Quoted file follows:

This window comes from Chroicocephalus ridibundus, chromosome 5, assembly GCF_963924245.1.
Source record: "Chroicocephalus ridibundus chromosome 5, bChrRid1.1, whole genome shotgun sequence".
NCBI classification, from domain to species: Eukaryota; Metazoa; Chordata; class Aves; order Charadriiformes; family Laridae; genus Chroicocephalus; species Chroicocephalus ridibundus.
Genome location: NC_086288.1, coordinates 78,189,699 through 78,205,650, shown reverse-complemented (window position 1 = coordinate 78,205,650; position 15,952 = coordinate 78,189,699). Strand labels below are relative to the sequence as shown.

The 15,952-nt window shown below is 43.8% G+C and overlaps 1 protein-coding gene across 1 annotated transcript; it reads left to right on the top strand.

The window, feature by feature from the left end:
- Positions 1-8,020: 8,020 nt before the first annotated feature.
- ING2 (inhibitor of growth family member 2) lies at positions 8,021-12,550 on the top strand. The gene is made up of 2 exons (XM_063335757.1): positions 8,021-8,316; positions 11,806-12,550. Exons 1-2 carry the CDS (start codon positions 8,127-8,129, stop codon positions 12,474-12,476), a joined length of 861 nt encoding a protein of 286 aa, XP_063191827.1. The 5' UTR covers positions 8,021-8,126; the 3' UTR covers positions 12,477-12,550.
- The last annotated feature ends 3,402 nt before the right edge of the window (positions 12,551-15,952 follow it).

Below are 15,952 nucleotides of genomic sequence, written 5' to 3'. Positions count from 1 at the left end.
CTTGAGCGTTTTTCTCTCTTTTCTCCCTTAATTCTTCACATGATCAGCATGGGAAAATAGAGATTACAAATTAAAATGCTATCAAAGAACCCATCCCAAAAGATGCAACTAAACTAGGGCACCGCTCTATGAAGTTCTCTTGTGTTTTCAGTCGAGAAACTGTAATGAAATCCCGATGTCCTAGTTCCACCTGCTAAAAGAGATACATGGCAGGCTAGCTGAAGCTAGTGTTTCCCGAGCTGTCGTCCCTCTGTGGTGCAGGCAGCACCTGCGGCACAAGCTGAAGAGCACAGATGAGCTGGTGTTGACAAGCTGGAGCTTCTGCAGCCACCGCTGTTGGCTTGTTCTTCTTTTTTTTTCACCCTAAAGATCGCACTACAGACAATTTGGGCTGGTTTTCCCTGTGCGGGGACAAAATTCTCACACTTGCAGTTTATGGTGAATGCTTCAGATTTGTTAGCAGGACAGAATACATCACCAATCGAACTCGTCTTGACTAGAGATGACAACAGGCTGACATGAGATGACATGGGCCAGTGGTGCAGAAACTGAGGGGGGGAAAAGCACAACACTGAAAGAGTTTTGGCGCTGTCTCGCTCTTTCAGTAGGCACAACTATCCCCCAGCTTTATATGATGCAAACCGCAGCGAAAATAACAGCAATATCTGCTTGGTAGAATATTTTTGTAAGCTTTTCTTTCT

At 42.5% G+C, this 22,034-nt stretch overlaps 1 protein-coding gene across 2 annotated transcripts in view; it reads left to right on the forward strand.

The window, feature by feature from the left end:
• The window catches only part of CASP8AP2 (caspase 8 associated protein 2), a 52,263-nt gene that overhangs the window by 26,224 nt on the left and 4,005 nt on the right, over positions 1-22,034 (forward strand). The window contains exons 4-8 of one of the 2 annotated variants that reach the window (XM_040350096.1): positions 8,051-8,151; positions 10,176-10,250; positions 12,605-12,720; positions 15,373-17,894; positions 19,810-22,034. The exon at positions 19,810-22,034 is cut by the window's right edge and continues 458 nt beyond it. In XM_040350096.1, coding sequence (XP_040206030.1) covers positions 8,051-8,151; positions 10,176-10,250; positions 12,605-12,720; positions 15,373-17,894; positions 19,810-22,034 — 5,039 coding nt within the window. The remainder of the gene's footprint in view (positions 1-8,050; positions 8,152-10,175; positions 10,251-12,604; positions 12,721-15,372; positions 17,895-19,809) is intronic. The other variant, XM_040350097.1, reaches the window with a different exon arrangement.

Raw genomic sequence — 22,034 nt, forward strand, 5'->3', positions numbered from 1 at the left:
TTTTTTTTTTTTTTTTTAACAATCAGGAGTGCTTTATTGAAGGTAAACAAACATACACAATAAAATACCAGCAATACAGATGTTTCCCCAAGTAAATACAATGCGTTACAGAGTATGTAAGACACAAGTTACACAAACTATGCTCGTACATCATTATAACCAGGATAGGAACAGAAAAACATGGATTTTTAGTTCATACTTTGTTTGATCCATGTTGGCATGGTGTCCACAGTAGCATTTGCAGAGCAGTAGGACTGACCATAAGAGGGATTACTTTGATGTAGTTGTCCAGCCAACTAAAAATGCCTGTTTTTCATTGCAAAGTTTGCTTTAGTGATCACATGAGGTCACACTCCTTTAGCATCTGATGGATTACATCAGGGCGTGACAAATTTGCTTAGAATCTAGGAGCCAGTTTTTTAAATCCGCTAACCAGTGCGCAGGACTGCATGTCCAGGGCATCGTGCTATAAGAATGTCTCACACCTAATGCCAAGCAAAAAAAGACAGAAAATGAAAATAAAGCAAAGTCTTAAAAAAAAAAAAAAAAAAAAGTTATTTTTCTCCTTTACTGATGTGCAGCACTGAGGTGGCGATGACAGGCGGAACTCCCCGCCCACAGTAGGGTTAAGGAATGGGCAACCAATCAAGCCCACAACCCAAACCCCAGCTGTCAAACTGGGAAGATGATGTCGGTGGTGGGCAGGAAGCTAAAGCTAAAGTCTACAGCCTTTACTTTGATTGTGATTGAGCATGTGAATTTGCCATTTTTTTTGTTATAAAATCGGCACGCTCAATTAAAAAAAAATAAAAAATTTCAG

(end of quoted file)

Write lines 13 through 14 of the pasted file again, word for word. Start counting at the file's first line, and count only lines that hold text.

The window, feature by feature from the left end:
• The window catches only part of CASP8AP2 (caspase 8 associated protein 2), a 52,263-nt gene that overhangs the window by 26,224 nt on the left and 4,005 nt on the right, over positions 1-22,034 (forward strand). The window contains exons 4-8 of one of the 2 annotated variants that reach the window (XM_040350096.1): positions 8,051-8,151; positions 10,176-10,250; positions 12,605-12,720; positions 15,373-17,894; positions 19,810-22,034. The exon at positions 19,810-22,034 is cut by the window's right edge and continues 458 nt beyond it. In XM_040350096.1, coding sequence (XP_040206030.1) covers positions 8,051-8,151; positions 10,176-10,250; positions 12,605-12,720; positions 15,373-17,894; positions 19,810-22,034 — 5,039 coding nt within the window. The remainder of the gene's footprint in view (positions 1-8,050; positions 8,152-10,175; positions 10,251-12,604; positions 12,721-15,372; positions 17,895-19,809) is intronic. The other variant, XM_040350097.1, reaches the window with a different exon arrangement.